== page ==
Fernando Alonso may sit out the final test of the 2015 pre-season in the wake of his Barcelona crash.
The Spaniard has already spent two nights in hospital recovering from concussion and the effects of sedation given to him after he was knocked out on Sunday.
Alonso’s manager Luis Garcia Abad says the results of every medical test since the crash have been clear, and he further eased the F1 world’s fears late on Monday when he revealed a photo of the smiling 33-year-old sitting up in bed.
But Abad also said Alonso may need to stay in hospital for longer.
The final four-day test of the winter, also to be held in Barcelona, begins on Thursday.
Abad said: “He will remain here (at the hospital) for the time we need to be sure everything is right and he gets out of here and back to normal life.
“The impact was quite hard. We have to be sure everything is fine, so I can’t say if it is one, two or three days more,” he told reporters on Monday.
McLaren-Honda admitted that it could mean Alonso misses the test, which is scheduled to conclude on Sunday, just two weeks before Melbourne season opener.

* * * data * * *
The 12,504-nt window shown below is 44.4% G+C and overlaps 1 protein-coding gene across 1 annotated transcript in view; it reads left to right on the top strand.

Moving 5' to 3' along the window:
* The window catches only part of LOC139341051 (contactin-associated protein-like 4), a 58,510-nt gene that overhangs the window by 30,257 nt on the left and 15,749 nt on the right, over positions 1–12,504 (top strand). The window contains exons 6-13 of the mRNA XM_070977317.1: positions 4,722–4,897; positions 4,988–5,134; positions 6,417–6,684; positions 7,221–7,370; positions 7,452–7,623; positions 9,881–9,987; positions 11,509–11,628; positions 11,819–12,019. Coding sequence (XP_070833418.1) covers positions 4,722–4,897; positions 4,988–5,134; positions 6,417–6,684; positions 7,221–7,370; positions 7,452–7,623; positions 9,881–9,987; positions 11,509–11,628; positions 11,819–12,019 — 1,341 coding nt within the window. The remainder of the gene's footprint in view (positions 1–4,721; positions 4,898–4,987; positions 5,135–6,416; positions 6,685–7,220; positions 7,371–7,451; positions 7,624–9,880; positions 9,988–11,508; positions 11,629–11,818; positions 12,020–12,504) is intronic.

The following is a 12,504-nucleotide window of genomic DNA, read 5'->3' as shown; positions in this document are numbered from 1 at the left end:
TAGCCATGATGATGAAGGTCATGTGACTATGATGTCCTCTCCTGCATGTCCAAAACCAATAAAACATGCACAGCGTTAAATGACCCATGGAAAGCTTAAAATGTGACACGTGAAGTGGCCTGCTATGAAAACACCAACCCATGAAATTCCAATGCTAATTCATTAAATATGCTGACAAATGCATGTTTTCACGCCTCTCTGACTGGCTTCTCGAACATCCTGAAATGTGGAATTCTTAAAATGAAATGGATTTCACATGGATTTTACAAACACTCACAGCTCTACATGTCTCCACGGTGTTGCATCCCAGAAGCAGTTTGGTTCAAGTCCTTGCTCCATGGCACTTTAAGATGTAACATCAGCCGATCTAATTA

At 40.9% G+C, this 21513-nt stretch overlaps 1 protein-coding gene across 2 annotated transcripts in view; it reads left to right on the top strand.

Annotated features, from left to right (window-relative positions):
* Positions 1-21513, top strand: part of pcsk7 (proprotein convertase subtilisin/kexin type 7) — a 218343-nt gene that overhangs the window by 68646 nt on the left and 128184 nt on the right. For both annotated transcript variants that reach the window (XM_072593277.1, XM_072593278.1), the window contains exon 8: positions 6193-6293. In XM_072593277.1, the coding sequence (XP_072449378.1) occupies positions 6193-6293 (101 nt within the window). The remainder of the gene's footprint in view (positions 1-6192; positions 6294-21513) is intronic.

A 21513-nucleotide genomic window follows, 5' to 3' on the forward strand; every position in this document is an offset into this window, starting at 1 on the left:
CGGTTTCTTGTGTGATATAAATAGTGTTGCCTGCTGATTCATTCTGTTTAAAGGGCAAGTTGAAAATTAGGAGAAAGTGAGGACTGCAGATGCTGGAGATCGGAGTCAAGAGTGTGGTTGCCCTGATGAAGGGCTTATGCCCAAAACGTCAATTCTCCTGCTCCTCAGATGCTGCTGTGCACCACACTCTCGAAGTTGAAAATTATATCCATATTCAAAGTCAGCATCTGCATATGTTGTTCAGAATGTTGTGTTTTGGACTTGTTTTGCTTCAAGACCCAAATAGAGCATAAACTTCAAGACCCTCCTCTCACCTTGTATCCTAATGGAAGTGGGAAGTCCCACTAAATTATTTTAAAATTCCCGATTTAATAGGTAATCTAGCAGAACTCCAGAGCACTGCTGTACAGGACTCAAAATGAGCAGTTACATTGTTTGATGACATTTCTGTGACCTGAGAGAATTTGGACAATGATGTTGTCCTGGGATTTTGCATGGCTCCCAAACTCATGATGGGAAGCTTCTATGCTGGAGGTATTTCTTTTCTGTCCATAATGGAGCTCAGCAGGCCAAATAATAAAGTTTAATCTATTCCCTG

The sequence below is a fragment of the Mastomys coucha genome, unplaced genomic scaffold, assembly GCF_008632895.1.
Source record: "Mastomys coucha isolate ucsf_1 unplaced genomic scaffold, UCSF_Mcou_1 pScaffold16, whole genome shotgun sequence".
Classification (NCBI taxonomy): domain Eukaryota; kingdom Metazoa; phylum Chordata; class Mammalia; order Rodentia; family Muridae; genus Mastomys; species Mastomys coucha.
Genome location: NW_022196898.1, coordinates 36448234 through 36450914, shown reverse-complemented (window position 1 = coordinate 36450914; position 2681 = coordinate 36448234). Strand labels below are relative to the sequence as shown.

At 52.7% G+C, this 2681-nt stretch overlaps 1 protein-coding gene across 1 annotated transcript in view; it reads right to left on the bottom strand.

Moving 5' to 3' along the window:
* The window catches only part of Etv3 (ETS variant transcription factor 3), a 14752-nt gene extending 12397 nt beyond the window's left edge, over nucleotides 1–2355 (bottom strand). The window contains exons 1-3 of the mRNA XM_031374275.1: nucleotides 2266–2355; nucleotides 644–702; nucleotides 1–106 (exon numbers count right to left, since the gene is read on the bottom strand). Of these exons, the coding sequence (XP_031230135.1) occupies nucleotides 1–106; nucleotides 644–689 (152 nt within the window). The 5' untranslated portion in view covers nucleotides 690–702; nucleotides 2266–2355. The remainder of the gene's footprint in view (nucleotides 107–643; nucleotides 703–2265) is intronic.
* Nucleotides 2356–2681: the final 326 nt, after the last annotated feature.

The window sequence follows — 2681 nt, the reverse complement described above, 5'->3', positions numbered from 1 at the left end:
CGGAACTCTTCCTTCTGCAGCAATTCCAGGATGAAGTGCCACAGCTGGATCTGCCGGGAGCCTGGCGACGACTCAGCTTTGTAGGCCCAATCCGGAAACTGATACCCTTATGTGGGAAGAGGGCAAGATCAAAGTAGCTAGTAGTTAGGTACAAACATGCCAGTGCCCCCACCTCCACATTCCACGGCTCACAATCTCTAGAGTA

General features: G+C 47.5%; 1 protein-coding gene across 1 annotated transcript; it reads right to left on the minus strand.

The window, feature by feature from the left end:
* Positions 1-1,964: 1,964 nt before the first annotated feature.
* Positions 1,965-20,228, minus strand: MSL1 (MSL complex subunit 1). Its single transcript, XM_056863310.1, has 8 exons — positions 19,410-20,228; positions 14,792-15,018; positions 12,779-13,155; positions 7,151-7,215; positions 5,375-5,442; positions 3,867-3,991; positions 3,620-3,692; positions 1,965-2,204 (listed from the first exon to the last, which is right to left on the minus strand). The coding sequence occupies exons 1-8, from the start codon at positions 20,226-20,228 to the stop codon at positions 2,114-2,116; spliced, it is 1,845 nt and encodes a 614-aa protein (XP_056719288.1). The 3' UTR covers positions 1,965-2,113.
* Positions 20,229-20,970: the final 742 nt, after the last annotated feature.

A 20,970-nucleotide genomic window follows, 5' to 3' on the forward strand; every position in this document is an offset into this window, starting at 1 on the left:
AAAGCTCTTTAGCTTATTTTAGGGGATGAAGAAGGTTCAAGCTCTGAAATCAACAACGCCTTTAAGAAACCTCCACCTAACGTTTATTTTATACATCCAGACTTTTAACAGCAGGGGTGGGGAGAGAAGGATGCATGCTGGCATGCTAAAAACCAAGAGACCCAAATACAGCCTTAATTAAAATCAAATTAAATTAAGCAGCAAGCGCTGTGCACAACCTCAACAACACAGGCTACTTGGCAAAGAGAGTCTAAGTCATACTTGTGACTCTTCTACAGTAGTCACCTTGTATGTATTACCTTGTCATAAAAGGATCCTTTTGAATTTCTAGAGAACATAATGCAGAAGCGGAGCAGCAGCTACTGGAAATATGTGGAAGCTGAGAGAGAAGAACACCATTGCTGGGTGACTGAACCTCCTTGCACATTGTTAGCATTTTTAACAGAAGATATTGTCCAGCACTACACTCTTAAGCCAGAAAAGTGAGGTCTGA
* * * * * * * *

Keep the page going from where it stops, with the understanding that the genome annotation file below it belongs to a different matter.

“We intend to give him every opportunity to make a rapid and complete recovery,” said the British-Japanese team, “and will evaluate in due course whether or not he will participate in the next Barcelona test.”
Manager Abad, however, said Alonso is already keen to get back to work.
“Fernando is very good,” he revealed, “very optimistic and we are struggling to hold him back.”
Abad does not rule out Alonso being sufficiently recovered to test this week.
“We’ll see what the doctors say,” he said, “but right now the important thing is not winning the Barcelona test in February, but being able to fight for the championship until the month of November.”
He also rubbished the wilder speculation about the cause of the crash.
“There were no explosions or alien abductions or anything like that,” Abad said sarcastically. “Alonso was driving the car and reducing speed before the impact, which is something you cannot do if you are not fully aware.”
But Michael Schmidt, one of the most respected journalists in the paddock, pointed the finger at McLaren for triggering the wilder of the crash-cause theories.
“The Fernando Alonso accident shows that F1 still needs lessons in public relations,” he wrote in Auto Motor und Sport.
“McLaren’s policy of silence allowed the speculation to run wild,” Schmidt argues. “It (the team) could have stopped the problems with open communication.” (GMM)